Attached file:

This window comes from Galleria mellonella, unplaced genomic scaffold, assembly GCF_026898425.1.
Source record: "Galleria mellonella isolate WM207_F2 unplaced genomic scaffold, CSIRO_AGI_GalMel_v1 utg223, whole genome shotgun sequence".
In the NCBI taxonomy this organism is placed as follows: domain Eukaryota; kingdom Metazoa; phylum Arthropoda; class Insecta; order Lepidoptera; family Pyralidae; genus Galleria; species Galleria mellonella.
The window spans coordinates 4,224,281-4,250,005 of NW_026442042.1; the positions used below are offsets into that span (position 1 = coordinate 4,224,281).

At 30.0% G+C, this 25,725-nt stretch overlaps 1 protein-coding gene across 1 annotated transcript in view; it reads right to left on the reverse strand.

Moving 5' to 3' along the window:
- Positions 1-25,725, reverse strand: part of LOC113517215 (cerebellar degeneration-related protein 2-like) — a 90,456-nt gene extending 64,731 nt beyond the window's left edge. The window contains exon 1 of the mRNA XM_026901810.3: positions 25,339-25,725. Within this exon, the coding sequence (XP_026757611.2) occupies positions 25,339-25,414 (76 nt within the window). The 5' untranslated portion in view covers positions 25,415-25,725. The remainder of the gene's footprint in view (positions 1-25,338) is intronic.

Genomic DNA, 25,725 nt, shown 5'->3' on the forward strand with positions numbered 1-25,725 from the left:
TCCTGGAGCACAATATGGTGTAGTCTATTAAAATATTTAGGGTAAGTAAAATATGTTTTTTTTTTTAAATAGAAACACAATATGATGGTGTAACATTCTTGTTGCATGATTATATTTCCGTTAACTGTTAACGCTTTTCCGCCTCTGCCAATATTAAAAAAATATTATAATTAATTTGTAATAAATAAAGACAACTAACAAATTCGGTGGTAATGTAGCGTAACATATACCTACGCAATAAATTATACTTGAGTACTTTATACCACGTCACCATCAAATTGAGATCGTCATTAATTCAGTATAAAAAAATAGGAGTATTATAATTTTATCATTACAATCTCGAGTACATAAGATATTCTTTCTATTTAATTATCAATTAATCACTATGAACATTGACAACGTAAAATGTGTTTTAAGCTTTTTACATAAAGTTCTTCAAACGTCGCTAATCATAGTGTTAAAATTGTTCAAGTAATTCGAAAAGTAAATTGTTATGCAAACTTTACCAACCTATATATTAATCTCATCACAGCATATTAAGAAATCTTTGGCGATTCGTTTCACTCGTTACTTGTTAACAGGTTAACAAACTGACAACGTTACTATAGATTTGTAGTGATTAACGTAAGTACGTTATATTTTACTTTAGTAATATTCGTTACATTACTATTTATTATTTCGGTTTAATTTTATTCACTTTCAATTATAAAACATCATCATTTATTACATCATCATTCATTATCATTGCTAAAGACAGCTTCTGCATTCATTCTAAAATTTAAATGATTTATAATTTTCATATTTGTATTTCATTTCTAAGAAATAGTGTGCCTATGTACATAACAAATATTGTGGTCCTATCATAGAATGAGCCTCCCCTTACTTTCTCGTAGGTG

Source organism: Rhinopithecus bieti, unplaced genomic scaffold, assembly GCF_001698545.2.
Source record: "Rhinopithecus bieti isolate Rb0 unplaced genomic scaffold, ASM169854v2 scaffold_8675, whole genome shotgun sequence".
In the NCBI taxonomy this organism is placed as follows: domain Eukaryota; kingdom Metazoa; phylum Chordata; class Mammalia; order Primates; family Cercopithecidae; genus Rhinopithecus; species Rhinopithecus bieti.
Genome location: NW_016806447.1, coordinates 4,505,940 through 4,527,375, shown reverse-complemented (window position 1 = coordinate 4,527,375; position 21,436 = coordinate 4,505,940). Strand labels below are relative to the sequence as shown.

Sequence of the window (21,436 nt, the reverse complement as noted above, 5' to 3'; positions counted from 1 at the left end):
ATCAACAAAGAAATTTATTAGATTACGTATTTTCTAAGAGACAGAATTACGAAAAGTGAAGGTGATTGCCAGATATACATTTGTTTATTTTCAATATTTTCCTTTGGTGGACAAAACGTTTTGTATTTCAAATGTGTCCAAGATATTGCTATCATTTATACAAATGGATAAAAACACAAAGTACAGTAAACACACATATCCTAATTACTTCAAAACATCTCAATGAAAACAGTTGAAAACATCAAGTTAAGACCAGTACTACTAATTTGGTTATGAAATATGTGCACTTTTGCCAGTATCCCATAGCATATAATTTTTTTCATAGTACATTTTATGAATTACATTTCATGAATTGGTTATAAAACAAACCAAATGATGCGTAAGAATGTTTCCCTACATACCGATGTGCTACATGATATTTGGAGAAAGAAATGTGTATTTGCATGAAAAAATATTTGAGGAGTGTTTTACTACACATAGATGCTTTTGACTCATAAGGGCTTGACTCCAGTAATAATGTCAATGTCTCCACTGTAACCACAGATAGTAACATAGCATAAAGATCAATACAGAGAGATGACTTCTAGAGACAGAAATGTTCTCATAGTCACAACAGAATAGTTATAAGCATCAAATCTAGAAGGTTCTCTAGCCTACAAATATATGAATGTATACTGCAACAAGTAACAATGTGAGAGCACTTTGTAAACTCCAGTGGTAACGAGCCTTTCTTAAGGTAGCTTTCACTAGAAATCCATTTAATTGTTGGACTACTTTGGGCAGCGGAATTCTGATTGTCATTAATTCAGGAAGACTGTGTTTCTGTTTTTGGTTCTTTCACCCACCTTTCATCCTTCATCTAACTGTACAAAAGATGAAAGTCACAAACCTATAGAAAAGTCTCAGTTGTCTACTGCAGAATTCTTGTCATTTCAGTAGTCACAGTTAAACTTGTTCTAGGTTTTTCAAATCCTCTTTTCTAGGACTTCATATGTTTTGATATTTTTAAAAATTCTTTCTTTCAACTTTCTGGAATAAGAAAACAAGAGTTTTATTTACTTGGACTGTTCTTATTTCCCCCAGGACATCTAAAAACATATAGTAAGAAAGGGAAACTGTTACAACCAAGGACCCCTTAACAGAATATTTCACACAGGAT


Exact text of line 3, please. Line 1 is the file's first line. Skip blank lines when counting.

In the NCBI taxonomy this organism is placed as follows: domain Eukaryota; kingdom Metazoa; phylum Arthropoda; class Insecta; order Lepidoptera; family Pyralidae; genus Galleria; species Galleria mellonella.